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The OP remarked in a comment that he found the problem tagged as "brute force and DP". Which is absolutely ridiculous. Here's the linear time solution: Observe that the order of a, b, c is quite irrelevant, so sort them to make a ≥ b ≥ c. Calculate g = gcd (a, b, c) (greatest common divisor). If n is not divisible by g then there is no solution. ...


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To answer your "DP" question: this can be done in three steps: Find the solutions for a*i==m, where 1<=m<=n: this is simple, just check if m%a==0, then the solution is i=m/a. If not, then there is no solution. Store these in an array. Find the solutions for a*i + b*j==m where 1<=m<=n, maximizing (i+j): loop over all j with 1<=j<=m/b, ...


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For recursion, you can redefine your initial problem f (n,a,b,c ) where ai+bj+ck=n to f (n,a,b,c) = ai + f (n-ai,b,c) where f (n,a) becomes finding divisors of n. I can add more detail if you are interested. Answering on mobile is a challenge.


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You should be able to so this with a form of Bucket Sort in O(N) time. Create an array of cards with N elements (buckets), with each bucket initialized to empty1 Iterate the cards examine card calculate bucket number as card rank + X * card suit put card into bucket In one pass, you can place all cards into the correct bucket. The sort time is ...


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First I have to say there is a need for algorithms and finding efficiency opportunities in basic algorithms. I'd proceed on requirements of this nature is finding the class libraries that are considered standard for your programming language (collections) and if those libraries cannot satisfy the requirement then look to works produced by organizations like ...


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I think the answer you're looking for was alluded to in the comments by @MattiasÅslund and it's known as a count sort. A deck of some number of cards (whether it's a double deck, missing cards, etc). has the important property that you can know its absolute order based on some portion of its state. So, you make an array of length N initialized to zeros. ...


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If we look beyond the simple example where the end result is known (and there wouldn't be any need for sorting, just generate the end result) and look at having a list of cards that are sorted and we add one card to the end of that list. Now we want to sort this list. Should we use quicksort? No a simple bubblesort (adjusted so that it moves from the end of ...


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This looks like two circles and and_not operation on them. Filled circle is simply x^2+y^2<r^2 and you need two of them with different r. Then it's just matter of and_not operation: x \in (A and_not B) <=> (x \in A) && !(x \in B)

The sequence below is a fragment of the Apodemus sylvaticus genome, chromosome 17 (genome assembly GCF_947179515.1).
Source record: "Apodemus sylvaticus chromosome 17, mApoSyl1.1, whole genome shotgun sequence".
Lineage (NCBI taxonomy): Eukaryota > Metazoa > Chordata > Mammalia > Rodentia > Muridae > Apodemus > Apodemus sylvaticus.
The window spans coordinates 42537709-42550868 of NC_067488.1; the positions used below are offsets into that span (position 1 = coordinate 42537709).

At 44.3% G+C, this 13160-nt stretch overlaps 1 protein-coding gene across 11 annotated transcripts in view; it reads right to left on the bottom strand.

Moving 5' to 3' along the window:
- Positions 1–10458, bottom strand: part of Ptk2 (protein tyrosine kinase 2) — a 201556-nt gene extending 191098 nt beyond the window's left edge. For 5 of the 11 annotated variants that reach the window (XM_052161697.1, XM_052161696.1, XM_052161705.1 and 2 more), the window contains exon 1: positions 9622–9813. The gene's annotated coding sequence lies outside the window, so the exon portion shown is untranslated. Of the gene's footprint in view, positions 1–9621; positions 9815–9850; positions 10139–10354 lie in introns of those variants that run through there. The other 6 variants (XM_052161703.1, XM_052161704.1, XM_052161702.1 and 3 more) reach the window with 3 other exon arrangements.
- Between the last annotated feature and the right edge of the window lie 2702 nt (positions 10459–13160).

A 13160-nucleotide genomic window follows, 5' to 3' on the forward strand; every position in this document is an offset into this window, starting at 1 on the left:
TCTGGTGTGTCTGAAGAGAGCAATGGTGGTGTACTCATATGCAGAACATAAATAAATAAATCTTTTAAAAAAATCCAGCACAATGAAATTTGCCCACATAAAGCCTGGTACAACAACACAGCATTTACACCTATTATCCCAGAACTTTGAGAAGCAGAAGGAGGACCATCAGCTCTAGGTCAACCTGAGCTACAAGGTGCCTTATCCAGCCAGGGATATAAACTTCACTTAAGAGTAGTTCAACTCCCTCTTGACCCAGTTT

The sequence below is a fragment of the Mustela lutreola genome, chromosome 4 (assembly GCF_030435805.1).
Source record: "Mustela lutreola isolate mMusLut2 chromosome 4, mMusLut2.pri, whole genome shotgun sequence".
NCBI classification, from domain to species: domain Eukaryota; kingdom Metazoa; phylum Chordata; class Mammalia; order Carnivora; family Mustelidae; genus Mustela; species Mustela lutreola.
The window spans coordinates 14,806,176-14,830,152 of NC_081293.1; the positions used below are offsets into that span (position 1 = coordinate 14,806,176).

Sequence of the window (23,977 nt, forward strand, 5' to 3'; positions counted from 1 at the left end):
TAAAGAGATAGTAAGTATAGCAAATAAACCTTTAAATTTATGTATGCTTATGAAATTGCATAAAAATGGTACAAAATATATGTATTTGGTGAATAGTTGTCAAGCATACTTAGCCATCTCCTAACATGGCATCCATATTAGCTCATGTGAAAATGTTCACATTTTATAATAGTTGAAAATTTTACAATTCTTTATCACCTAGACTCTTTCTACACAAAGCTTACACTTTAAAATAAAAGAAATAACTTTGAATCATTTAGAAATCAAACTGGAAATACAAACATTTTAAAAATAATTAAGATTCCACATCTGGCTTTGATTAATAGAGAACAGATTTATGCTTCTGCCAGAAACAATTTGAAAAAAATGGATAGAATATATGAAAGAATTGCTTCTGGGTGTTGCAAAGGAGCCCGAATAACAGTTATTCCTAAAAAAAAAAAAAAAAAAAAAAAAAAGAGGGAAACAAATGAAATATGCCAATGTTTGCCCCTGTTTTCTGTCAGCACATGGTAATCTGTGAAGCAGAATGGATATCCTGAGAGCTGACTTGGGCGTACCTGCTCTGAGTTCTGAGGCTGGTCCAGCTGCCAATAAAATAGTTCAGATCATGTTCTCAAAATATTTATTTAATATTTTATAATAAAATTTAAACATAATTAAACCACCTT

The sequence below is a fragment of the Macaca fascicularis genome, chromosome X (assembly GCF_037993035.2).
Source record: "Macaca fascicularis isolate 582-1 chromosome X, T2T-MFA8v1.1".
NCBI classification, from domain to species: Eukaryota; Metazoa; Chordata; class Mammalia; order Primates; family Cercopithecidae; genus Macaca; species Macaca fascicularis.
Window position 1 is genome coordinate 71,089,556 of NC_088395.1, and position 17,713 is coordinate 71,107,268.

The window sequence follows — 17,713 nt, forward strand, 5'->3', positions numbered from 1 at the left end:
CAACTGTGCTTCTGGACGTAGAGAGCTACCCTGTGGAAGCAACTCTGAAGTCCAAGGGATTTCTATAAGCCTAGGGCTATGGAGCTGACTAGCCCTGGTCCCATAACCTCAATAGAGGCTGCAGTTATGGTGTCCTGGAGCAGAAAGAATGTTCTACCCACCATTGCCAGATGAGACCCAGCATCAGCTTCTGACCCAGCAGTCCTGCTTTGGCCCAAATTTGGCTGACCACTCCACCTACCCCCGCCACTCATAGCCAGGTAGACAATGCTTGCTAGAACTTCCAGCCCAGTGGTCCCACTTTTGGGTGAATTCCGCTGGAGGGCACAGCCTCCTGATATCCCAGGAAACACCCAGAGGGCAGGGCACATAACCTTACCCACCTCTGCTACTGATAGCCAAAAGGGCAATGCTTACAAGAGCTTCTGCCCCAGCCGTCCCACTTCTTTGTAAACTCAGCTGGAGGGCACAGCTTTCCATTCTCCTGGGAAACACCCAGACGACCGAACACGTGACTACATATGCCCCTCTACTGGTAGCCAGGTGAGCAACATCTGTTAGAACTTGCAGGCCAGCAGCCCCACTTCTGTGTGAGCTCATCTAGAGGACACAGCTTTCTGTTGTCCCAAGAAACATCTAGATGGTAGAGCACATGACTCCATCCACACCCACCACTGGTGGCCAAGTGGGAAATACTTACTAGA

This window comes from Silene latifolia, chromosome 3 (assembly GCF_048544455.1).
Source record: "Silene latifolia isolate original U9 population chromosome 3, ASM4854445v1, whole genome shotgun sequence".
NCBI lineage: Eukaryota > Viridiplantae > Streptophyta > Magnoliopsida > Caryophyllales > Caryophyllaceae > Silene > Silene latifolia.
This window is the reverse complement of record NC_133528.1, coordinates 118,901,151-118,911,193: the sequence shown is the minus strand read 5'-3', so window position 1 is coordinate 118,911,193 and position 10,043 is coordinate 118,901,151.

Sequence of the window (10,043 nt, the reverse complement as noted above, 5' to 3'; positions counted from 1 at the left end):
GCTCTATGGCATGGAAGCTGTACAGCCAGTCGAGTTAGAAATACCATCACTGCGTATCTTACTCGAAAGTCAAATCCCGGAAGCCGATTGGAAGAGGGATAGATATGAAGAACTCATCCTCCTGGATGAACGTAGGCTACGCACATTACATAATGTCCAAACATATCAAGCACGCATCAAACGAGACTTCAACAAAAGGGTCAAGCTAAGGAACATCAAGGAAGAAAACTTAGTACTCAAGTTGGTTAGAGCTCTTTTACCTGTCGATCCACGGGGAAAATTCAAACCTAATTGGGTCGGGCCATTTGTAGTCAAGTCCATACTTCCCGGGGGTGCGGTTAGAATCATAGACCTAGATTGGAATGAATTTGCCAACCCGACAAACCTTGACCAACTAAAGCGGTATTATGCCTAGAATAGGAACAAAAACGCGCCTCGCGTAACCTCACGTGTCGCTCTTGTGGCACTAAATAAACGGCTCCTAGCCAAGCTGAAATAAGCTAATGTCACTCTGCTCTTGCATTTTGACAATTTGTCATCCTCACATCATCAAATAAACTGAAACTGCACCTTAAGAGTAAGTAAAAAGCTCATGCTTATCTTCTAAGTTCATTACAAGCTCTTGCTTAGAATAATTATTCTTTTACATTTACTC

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Take the third loop: It is absolutely unneccessary. You check whether (a*i+b*j+c*k)==n. That means k must be equal to (n - a*i - b*j) / c. So a trivial change is to just calculate this one k and check whether it is a solution. Sort a, b, c such that a ≥ b ≥ c. Now its obvious that as j grows, k must shrink as much or more, so the sum j + k cannot grow. ...


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I guess in the case the 'set of smaller problems' will be : maximise(i,j,k) for n - x where x is some number which is harder to compute So. off the top of my head, I would calculate: n mod a, n mod b, n mod c giving me a set of x for which I can easily maximise the corrosponding i,j or k ie. (n - (n mod a) )/i etc. and store them along with the ...


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Is it possible to do a binary search tree if the data does not possess natural ordering? I don't know what the word "natural" means in your context; it seems vague. Moreover, images, videos, executables and sound files all seem perfectly obviously orderable to me. Order them by byte ordinal comparison, in the event of a tie, the shorter file is ...


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An order is just a relationship between two elements in a set. The relationship is not always "is greater than". For example the relationship "is the son of" is, mathematically speaking, an order. It is not the order you need for a binary search because it is not well defined for all the elements: what if I pick two siblings? This relation exist only for ...


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There's orderable data (which may be unordered), but it can be sorted by a variety of sorting algorithms. All of these sorting algorithms depend on the ability to perform a basic comparison ordering test between arbitrary given elements. Such a comparison must return the relative ordering of any two of the elements, for example, usually as -1 for less, 0 ...


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Your proof that you will always reach a previously used 'i' appears to imply that your mapping function is topologically mixing. This in turn suggests that your function is probably chaotic. If it is chaotic, then by definition there is no faster way of producing the result than iterating your mapping function. Looking at it less rigorously, the modulus ...


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I think the operations you're doing are variations of SQL joins, because in most cases you're taking tuples of data, picking a kind of value from each one to associate, and returning the combination(s) that could be linked. I'd suggest you look into the jargon, algorithms, and research-papers of RDBMs systems as your first place to mine for more ...


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Related Reading Computer Science.SE - Algorithms Stack Overflow - Plain English explanation of Big O


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What are the asymptotic functions? What is an asymptote, anyway? Given a function f(n) that implements an algorithm, we define up to three asymptotic notations for measuring its performance. An asymptote is simply some other function (or relation) g(n) that f(n) gets close to, but never quite reaches. This is used to determine bounding functions that ...